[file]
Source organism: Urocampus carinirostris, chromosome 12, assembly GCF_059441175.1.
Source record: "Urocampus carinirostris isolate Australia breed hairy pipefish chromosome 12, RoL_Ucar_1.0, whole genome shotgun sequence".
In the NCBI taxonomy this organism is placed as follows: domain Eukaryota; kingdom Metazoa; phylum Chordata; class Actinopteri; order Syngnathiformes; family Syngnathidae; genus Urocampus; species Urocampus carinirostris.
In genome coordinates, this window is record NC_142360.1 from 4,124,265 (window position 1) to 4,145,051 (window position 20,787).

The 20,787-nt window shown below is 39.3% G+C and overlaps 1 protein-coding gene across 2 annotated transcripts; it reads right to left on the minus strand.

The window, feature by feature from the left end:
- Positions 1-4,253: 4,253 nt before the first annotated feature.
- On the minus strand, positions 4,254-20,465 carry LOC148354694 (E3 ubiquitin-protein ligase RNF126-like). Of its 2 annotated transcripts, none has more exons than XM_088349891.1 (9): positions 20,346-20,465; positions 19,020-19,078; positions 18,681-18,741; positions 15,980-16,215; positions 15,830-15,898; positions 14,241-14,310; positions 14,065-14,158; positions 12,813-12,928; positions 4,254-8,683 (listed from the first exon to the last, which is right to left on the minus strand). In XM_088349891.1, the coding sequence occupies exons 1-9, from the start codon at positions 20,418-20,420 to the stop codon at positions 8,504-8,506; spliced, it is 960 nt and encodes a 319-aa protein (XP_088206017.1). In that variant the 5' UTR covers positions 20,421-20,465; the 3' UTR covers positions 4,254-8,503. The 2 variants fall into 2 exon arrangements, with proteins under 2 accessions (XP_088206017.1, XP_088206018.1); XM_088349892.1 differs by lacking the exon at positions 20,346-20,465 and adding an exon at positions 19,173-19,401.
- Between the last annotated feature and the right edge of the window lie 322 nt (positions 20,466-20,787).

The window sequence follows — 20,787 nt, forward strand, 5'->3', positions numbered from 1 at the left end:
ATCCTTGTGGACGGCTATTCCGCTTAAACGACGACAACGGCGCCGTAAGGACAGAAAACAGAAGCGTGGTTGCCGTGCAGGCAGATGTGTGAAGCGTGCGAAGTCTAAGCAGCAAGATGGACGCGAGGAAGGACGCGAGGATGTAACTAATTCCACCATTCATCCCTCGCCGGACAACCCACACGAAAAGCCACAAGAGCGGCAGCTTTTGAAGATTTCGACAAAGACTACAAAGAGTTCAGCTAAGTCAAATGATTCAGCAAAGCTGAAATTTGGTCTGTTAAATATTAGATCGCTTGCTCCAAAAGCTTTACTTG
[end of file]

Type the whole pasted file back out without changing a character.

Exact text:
Source organism: Urocampus carinirostris, chromosome 12, assembly GCF_059441175.1.
Source record: "Urocampus carinirostris isolate Australia breed hairy pipefish chromosome 12, RoL_Ucar_1.0, whole genome shotgun sequence".
In the NCBI taxonomy this organism is placed as follows: domain Eukaryota; kingdom Metazoa; phylum Chordata; class Actinopteri; order Syngnathiformes; family Syngnathidae; genus Urocampus; species Urocampus carinirostris.
In genome coordinates, this window is record NC_142360.1 from 4,124,265 (window position 1) to 4,145,051 (window position 20,787).

The 20,787-nt window shown below is 39.3% G+C and overlaps 1 protein-coding gene across 2 annotated transcripts; it reads right to left on the minus strand.

The window, feature by feature from the left end:
- Positions 1-4,253: 4,253 nt before the first annotated feature.
- On the minus strand, positions 4,254-20,465 carry LOC148354694 (E3 ubiquitin-protein ligase RNF126-like). Of its 2 annotated transcripts, none has more exons than XM_088349891.1 (9): positions 20,346-20,465; positions 19,020-19,078; positions 18,681-18,741; positions 15,980-16,215; positions 15,830-15,898; positions 14,241-14,310; positions 14,065-14,158; positions 12,813-12,928; positions 4,254-8,683 (listed from the first exon to the last, which is right to left on the minus strand). In XM_088349891.1, the coding sequence occupies exons 1-9, from the start codon at positions 20,418-20,420 to the stop codon at positions 8,504-8,506; spliced, it is 960 nt and encodes a 319-aa protein (XP_088206017.1). In that variant the 5' UTR covers positions 20,421-20,465; the 3' UTR covers positions 4,254-8,503. The 2 variants fall into 2 exon arrangements, with proteins under 2 accessions (XP_088206017.1, XP_088206018.1); XM_088349892.1 differs by lacking the exon at positions 20,346-20,465 and adding an exon at positions 19,173-19,401.
- Between the last annotated feature and the right edge of the window lie 322 nt (positions 20,466-20,787).

The window sequence follows — 20,787 nt, forward strand, 5'->3', positions numbered from 1 at the left end:
ATCCTTGTGGACGGCTATTCCGCTTAAACGACGACAACGGCGCCGTAAGGACAGAAAACAGAAGCGTGGTTGCCGTGCAGGCAGATGTGTGAAGCGTGCGAAGTCTAAGCAGCAAGATGGACGCGAGGAAGGACGCGAGGATGTAACTAATTCCACCATTCATCCCTCGCCGGACAACCCACACGAAAAGCCACAAGAGCGGCAGCTTTTGAAGATTTCGACAAAGACTACAAAGAGTTCAGCTAAGTCAAATGATTCAGCAAAGCTGAAATTTGGTCTGTTAAATATTAGATCGCTTGCTCCAAAAGCTTTACTTG